Practicing What We Champion

SMI and another independent organization, the DMPE Foundation, are in the process of estimating the SROIs on their activities as well as on DMPE’s giving.  The SROI on measuring SROIs on clients’ programs has been estimated to be high, generally 15:1 or above in several cases.  This is a principal reason why SMI, in championing the identification and funding of high SROI activities, is in the SROI measurement business.

At present, this SROI estimate should not be relied on.  It comes from the share of SROI increases our clients’ programs achieve due to SMI’s contributions.  Our estimates of these increases need refinements and audits for several significant SMI clients need to be or currently are being performed.

Transparency on Result Values, Costs, and Funding

SMI wants to ‘walk our talk’ and, as a public charity, be transparent regarding the key information items we suggest charities provide to both donors and larger society.  These items include:

  • Sufficiently detailed information about the charity’s work so that we or others can assess it on benefits-per-donation and needs-for-funds criteria
  • Projections of the likely results of funded programs, so that donors are aware of the bets they are making by supporting the charity
  • We place significant weight on ex post estimates of program cost-effectiveness derived from cost-effective monitoring and evaluation procedures and subjected to an independent benefits audit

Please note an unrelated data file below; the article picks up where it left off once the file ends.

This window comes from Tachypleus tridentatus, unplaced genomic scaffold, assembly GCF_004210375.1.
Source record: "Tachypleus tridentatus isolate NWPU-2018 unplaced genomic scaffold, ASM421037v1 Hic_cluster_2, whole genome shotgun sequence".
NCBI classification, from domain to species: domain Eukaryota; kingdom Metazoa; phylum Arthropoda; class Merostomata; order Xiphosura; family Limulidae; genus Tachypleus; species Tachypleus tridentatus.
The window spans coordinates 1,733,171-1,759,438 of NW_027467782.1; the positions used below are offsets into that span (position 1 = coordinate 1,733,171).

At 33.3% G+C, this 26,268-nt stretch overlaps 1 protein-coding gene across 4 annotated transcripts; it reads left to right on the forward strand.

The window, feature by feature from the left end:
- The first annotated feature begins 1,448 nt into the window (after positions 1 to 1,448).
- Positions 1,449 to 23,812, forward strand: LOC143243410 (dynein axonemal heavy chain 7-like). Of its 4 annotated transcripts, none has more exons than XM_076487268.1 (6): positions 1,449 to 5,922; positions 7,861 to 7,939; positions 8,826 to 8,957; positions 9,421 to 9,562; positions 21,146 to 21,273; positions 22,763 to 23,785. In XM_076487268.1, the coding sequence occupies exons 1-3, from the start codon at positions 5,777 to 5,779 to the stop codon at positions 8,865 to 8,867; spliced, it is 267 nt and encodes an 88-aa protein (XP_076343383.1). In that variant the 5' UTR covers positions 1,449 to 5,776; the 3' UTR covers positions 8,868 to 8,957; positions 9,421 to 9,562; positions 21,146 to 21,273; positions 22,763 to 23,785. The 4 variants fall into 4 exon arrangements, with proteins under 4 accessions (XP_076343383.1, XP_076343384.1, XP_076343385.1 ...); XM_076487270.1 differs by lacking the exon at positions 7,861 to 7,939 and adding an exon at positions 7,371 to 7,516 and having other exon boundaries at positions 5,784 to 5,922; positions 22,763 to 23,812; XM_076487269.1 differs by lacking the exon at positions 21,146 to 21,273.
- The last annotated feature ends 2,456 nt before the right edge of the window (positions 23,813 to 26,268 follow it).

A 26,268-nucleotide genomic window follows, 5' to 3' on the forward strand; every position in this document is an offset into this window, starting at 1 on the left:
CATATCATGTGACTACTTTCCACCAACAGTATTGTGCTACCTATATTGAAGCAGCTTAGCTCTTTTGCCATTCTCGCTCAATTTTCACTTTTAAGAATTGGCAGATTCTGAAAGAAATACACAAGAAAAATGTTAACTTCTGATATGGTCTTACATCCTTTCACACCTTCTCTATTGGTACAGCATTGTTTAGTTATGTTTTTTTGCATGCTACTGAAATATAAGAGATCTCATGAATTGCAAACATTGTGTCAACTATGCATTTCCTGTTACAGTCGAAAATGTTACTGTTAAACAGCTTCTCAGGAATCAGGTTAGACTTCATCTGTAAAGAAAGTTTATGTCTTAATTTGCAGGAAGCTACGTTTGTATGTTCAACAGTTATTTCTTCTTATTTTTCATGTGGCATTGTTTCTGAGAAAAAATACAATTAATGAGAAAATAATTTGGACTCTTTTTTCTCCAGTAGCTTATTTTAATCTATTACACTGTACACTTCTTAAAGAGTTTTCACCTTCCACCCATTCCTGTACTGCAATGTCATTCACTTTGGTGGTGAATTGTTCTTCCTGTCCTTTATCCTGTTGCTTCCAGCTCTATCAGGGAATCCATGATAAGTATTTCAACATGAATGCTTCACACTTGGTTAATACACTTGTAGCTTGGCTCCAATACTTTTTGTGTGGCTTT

• Measures the charity intends to take to increase productivity and minimize major risks. The use of results guarantees and financial incentives to beneficiaries, program staff and the service supplier itself are some such measures we promote
  • Possible conflicts of interest (for instance, with funders, grantees or program beneficiaries)

Applying these principles to ourselves, we offer an overall evaluation of SMI and the bets donors make when giving to it.

SMI is a charity that should be watched with interest but not donated to until further evidence of the SROIs on its activities is obtained.  SMI anticipates that soon it will be able to make a compelling case that donations to its activities will have a high SROI for those in need.  Until that is done, SMI will not accept unsolicited donations.

Once SMI is in a position to accept donations for specific activities, it will agree to be held accountable to produce and report on marginal results from individual donations.  These activities will  include:

  • Performing SROI impact evaluations and conducting fully independent evaluations of other charities
  • Helping service suppliers prepare value-driven requests for funds
  • Offering productivity improvement consulting
  • Providing incentives to program officers to track and report on SROIs and to disadvantaged individuals themselves to pursue productive opportunities (e.g., high school graduation)
  • Expanding the College Opportunity Program to a larger scale
  • Administering and actively managing portfolios of donated funds

Activity-based costing will be provided for each of these activities once they begin in earnest over the next year or so.  Funders of these programs will be making an implied bet that SMI will produce high SROIs by measuring and attempting to increase SROIs on human assistance programs and by evaluating other charities.  SMI’s value-driven approach, in turn, will be adopted by other funders or service supplier organizations.